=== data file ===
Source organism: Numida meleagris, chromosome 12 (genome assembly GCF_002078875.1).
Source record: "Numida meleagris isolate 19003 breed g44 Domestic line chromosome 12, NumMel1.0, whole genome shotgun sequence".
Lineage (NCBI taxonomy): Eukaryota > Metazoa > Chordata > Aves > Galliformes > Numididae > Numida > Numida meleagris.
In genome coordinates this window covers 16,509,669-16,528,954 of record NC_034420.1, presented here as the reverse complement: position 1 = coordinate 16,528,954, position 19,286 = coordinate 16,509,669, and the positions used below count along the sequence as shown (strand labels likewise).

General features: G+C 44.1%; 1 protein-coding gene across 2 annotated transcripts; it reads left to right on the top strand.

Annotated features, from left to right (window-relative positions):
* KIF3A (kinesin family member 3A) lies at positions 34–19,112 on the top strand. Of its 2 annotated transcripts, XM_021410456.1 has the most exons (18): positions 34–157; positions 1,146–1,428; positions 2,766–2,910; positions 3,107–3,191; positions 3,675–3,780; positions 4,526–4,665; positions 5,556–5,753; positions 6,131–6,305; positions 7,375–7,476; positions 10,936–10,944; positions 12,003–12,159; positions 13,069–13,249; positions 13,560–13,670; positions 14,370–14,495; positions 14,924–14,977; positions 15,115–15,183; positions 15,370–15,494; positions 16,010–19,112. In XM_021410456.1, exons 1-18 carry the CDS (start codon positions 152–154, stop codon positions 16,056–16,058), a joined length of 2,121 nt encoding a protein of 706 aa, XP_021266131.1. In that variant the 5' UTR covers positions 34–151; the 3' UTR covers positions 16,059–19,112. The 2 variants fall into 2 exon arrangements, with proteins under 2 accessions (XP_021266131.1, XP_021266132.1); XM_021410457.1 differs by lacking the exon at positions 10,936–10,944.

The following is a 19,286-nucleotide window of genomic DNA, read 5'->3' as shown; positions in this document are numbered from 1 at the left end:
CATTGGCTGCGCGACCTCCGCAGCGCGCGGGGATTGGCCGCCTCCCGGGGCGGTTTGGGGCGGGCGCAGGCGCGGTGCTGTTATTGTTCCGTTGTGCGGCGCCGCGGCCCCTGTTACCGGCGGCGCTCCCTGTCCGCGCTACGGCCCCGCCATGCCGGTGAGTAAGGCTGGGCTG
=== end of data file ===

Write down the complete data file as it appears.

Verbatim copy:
Source organism: Numida meleagris, chromosome 12 (genome assembly GCF_002078875.1).
Source record: "Numida meleagris isolate 19003 breed g44 Domestic line chromosome 12, NumMel1.0, whole genome shotgun sequence".
Lineage (NCBI taxonomy): Eukaryota > Metazoa > Chordata > Aves > Galliformes > Numididae > Numida > Numida meleagris.
In genome coordinates this window covers 16,509,669-16,528,954 of record NC_034420.1, presented here as the reverse complement: position 1 = coordinate 16,528,954, position 19,286 = coordinate 16,509,669, and the positions used below count along the sequence as shown (strand labels likewise).

General features: G+C 44.1%; 1 protein-coding gene across 2 annotated transcripts; it reads left to right on the top strand.

Annotated features, from left to right (window-relative positions):
* KIF3A (kinesin family member 3A) lies at positions 34–19,112 on the top strand. Of its 2 annotated transcripts, XM_021410456.1 has the most exons (18): positions 34–157; positions 1,146–1,428; positions 2,766–2,910; positions 3,107–3,191; positions 3,675–3,780; positions 4,526–4,665; positions 5,556–5,753; positions 6,131–6,305; positions 7,375–7,476; positions 10,936–10,944; positions 12,003–12,159; positions 13,069–13,249; positions 13,560–13,670; positions 14,370–14,495; positions 14,924–14,977; positions 15,115–15,183; positions 15,370–15,494; positions 16,010–19,112. In XM_021410456.1, exons 1-18 carry the CDS (start codon positions 152–154, stop codon positions 16,056–16,058), a joined length of 2,121 nt encoding a protein of 706 aa, XP_021266131.1. In that variant the 5' UTR covers positions 34–151; the 3' UTR covers positions 16,059–19,112. The 2 variants fall into 2 exon arrangements, with proteins under 2 accessions (XP_021266131.1, XP_021266132.1); XM_021410457.1 differs by lacking the exon at positions 10,936–10,944.

The following is a 19,286-nucleotide window of genomic DNA, read 5'->3' as shown; positions in this document are numbered from 1 at the left end:
CATTGGCTGCGCGACCTCCGCAGCGCGCGGGGATTGGCCGCCTCCCGGGGCGGTTTGGGGCGGGCGCAGGCGCGGTGCTGTTATTGTTCCGTTGTGCGGCGCCGCGGCCCCTGTTACCGGCGGCGCTCCCTGTCCGCGCTACGGCCCCGCCATGCCGGTGAGTAAGGCTGGGCTG